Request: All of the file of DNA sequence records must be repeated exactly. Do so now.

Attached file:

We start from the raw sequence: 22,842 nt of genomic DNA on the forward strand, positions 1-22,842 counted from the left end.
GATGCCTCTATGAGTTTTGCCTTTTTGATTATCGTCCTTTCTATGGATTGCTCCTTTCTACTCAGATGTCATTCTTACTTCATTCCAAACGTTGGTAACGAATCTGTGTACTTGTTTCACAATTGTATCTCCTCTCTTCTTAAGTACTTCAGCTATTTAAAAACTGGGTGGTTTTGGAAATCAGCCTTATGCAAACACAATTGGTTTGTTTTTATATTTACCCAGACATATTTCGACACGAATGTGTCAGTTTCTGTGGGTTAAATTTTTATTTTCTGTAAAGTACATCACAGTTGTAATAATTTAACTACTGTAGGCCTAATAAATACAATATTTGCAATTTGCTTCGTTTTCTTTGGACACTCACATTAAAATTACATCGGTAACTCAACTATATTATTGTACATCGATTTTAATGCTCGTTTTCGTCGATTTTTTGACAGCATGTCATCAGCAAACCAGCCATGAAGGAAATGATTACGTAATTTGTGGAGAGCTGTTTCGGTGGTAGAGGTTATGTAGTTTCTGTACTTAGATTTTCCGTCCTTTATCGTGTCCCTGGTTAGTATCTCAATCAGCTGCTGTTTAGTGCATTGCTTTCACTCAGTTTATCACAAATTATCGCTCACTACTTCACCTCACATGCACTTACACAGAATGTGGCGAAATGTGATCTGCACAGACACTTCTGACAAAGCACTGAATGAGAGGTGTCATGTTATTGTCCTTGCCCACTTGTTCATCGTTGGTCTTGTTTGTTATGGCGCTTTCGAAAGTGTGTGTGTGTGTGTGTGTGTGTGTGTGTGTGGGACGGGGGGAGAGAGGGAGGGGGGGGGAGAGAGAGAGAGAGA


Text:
We start from the raw sequence: 22,842 nt of genomic DNA on the forward strand, positions 1-22,842 counted from the left end.
GATGCCTCTATGAGTTTTGCCTTTTTGATTATCGTCCTTTCTATGGATTGCTCCTTTCTACTCAGATGTCATTCTTACTTCATTCCAAACGTTGGTAACGAATCTGTGTACTTGTTTCACAATTGTATCTCCTCTCTTCTTAAGTACTTCAGCTATTTAAAAACTGGGTGGTTTTGGAAATCAGCCTTATGCAAACACAATTGGTTTGTTTTTATATTTACCCAGACATATTTCGACACGAATGTGTCAGTTTCTGTGGGTTAAATTTTTATTTTCTGTAAAGTACATCACAGTTGTAATAATTTAACTACTGTAGGCCTAATAAATACAATATTTGCAATTTGCTTCGTTTTCTTTGGACACTCACATTAAAATTACATCGGTAACTCAACTATATTATTGTACATCGATTTTAATGCTCGTTTTCGTCGATTTTTTGACAGCATGTCATCAGCAAACCAGCCATGAAGGAAATGATTACGTAATTTGTGGAGAGCTGTTTCGGTGGTAGAGGTTATGTAGTTTCTGTACTTAGATTTTCCGTCCTTTATCGTGTCCCTGGTTAGTATCTCAATCAGCTGCTGTTTAGTGCATTGCTTTCACTCAGTTTATCACAAATTATCGCTCACTACTTCACCTCACATGCACTTACACAGAATGTGGCGAAATGTGATCTGCACAGACACTTCTGACAAAGCACTGAATGAGAGGTGTCATGTTATTGTCCTTGCCCACTTGTTCATCGTTGGTCTTGTTTGTTATGGCGCTTTCGAAAGTGTGTGTGTGTGTGTGTGTGTGTGTGTGTGTGGGACGGGGGGAGAGAGGGAGGGGGGGGGAGAGAGAGAGAGAGA